This has been a problem in Latvia, for example, where locating suitable accommodation for the unified agency has contributed to delays in implementation.
This outcome was avoided in the U.K. because a new centralized management structure was implemented in advance of the new legislation.
The Finnish Financial Supervisory Authority is responsible for the supervision of banks and securities companies. Insurance company regulation is combined with the regulation of private sector pension funds in a separate authority. This arrangement reflects the relative unimportance of financial conglomerates in Finland compared with other Nordic countries. See Taylor and Fleming (1999) for further discussion.
This argument was influential with the Australian Wallis inquiry which decided against establishing a single regulator for the financial sector. See Commonwealth of Australia Financial System Inquiry: Final Report (1997).
This arrangement has not been widely adopted although the regulatory structures in France, Germany and Italy reflect it to some degree (prudential regulation in those countries not being fully unified). Thus in France, the Commission Bancaire is the prudential supervisor of banks and securities firms, but the Commission des Operations de Bourse (COB) is the market surveillance regulator. The Australian approach deals with the issue in a different way, by combining prudential regulation in respect of banks and insurance companies in the Australian Prudential Regulatory Authority (APRA). The Australian Securities and Investments Commission (ASIC) is responsible for all aspects of securities regulation: prudential, business conduct, market integrity, and disclosure by listed companies.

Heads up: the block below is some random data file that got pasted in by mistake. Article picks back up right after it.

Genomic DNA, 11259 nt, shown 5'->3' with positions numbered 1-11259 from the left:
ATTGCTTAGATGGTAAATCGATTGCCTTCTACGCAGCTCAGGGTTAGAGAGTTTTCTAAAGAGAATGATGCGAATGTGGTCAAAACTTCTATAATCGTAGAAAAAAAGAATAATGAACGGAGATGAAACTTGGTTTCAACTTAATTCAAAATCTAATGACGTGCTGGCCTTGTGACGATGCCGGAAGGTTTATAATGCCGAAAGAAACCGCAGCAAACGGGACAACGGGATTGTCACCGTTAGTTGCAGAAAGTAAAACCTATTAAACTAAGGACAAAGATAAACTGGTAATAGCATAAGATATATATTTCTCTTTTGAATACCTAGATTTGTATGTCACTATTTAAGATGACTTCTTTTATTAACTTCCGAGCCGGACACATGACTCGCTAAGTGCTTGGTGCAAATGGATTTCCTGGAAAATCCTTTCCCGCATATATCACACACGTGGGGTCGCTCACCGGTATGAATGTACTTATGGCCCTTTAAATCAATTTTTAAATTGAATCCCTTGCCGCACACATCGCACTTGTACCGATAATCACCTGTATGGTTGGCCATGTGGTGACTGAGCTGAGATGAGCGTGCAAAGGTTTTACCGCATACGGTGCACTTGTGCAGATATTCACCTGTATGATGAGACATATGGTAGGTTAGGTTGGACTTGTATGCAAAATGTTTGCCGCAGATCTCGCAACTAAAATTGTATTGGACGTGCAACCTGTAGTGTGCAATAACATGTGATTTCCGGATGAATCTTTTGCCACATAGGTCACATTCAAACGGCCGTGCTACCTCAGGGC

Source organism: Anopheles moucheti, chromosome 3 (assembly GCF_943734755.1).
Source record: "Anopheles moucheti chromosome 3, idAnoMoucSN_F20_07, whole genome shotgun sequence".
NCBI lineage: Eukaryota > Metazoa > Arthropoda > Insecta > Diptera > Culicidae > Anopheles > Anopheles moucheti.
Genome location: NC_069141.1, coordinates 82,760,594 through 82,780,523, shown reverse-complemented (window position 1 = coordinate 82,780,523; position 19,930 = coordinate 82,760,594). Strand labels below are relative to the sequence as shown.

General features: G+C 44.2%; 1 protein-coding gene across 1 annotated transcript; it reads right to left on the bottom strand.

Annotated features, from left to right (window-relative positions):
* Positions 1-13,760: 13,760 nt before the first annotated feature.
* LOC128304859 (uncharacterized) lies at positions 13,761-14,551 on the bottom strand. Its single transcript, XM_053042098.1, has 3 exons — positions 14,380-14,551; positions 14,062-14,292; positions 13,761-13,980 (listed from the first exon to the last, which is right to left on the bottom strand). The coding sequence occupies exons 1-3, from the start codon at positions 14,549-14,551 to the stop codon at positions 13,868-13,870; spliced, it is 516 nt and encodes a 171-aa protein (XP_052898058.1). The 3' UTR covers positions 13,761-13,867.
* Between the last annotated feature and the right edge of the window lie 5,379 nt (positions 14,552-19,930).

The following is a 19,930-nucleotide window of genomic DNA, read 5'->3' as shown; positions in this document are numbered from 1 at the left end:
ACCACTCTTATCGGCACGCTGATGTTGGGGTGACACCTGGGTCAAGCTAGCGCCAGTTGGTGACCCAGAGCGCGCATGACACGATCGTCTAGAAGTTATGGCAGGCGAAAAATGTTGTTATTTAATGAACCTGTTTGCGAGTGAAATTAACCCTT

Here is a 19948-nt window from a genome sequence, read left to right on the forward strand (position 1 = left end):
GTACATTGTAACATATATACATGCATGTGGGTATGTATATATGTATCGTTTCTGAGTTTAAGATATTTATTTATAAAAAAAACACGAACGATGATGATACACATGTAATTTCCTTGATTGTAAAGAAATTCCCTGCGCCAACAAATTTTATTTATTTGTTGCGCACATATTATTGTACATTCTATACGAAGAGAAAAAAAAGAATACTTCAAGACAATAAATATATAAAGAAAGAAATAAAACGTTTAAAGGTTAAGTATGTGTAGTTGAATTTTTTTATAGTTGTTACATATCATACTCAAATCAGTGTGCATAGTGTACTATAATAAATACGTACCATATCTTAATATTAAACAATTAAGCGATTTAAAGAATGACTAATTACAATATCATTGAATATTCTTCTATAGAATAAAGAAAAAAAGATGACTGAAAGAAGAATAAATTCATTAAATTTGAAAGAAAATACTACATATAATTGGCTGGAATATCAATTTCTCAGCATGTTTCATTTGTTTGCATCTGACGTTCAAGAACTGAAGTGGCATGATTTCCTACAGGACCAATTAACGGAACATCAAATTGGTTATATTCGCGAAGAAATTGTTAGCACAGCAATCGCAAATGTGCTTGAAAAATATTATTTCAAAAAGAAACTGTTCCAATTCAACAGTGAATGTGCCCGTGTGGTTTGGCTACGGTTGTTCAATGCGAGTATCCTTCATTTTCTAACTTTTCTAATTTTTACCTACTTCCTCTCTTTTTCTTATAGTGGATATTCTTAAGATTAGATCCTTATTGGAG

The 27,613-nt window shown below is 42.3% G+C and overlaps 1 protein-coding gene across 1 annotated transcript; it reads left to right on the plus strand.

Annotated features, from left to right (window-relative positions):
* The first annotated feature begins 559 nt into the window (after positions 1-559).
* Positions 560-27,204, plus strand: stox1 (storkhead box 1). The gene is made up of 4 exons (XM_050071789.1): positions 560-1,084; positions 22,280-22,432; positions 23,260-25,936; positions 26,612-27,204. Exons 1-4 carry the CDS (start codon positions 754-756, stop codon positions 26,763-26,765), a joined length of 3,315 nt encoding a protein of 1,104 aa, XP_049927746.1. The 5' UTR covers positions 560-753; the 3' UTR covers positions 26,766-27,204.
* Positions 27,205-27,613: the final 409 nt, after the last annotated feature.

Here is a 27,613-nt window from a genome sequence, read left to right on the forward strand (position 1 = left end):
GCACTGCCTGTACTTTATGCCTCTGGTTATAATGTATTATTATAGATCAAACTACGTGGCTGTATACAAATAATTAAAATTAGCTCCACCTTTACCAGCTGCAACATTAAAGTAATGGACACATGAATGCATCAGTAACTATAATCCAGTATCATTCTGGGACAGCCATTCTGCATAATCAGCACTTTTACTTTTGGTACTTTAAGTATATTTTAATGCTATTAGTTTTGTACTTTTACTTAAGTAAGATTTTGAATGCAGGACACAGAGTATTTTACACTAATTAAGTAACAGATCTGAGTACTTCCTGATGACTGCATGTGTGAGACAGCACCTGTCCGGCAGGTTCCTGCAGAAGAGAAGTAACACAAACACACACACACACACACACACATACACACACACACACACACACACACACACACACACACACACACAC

This is likely to be a particular concern in transition or developing economies where regulatory capacity may, in any case, be already relatively weak.